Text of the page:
Hurn's group simulated stroke in rats by blocking blood flow through the middle cerebral artery, the vessel most often involved in stroke in humans. The researchers occluded the vessel for two hours, and then restored blood flow for a day before examining the animals' brains. They studied male and female rats, and female rats who had had their ovaries removed. Such oophorectomized females produce approximately half the amount of estrogen as normal female rats.

On average, stroke damage encompassed 34 percent of brain volume in male rats, 25 percent in female rats lacking ovaries, and only 12 percent in normal female rats.

In addition, male rats and oophorectomized females experienced more abnormal neurological behaviors--weakness on one side, abnormal circling movements, unresponsiveness--throughout the experiment. Nabil Alkayed, a fellow in anesthesiology and critical care medicine at Hopkins, reported the findings in November at the annual meeting of the Society for Neuroscience, in Washington, D.C.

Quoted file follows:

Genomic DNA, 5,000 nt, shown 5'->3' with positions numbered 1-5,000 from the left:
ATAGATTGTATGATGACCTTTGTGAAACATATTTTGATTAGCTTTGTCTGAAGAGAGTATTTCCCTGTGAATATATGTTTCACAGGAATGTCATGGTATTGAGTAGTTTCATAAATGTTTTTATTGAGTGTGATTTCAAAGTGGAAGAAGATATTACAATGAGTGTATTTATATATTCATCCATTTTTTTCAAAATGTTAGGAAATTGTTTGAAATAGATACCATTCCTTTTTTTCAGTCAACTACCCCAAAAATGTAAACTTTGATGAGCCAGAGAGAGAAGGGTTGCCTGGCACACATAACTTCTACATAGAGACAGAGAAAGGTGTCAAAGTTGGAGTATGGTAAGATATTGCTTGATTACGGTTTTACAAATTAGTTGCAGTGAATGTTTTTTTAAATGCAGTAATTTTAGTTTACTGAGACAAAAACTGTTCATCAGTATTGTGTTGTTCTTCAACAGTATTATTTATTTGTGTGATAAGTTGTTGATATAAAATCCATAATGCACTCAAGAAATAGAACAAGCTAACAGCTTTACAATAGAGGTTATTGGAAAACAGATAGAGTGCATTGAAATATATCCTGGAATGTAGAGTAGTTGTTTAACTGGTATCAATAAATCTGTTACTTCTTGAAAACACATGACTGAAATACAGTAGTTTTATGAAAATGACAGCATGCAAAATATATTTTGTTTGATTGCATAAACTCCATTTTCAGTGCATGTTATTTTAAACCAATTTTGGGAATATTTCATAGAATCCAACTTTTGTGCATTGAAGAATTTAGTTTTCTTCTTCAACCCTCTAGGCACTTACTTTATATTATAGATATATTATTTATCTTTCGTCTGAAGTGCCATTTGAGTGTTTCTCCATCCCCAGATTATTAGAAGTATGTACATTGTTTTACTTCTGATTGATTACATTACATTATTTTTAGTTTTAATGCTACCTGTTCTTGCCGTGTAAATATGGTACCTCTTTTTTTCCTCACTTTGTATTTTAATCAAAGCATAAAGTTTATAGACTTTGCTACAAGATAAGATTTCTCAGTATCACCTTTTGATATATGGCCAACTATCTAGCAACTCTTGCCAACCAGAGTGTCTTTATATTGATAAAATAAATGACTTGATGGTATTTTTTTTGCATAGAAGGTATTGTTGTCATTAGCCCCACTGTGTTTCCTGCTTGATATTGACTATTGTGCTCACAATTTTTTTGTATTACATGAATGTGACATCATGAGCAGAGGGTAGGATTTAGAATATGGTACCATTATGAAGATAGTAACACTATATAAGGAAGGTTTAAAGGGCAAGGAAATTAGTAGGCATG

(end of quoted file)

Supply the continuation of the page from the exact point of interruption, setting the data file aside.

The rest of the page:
"It looks like when there is acute stress to the brain, female rats can continue to support a small amount of blood flow to the area, which can salvage the brain," concludes Hurn.

Estrogen, which has been shown to aid blood flow to the heart, posits Hurn, "may be a natural vasodilator. It may allow vessels to get larger when necessary."

While Hurn's study involved estrogen that is naturally present, it raises the question of administering estrogen to prevent stroke or reduce its damage.

"But there is a lot we don't know," says Hurn. For example, it is not clear whether estrogen must be present always, or whether it could be administered acutely--as an injection following a stroke, for example. Hurn is pursuing these questions in ongoing studies. --MH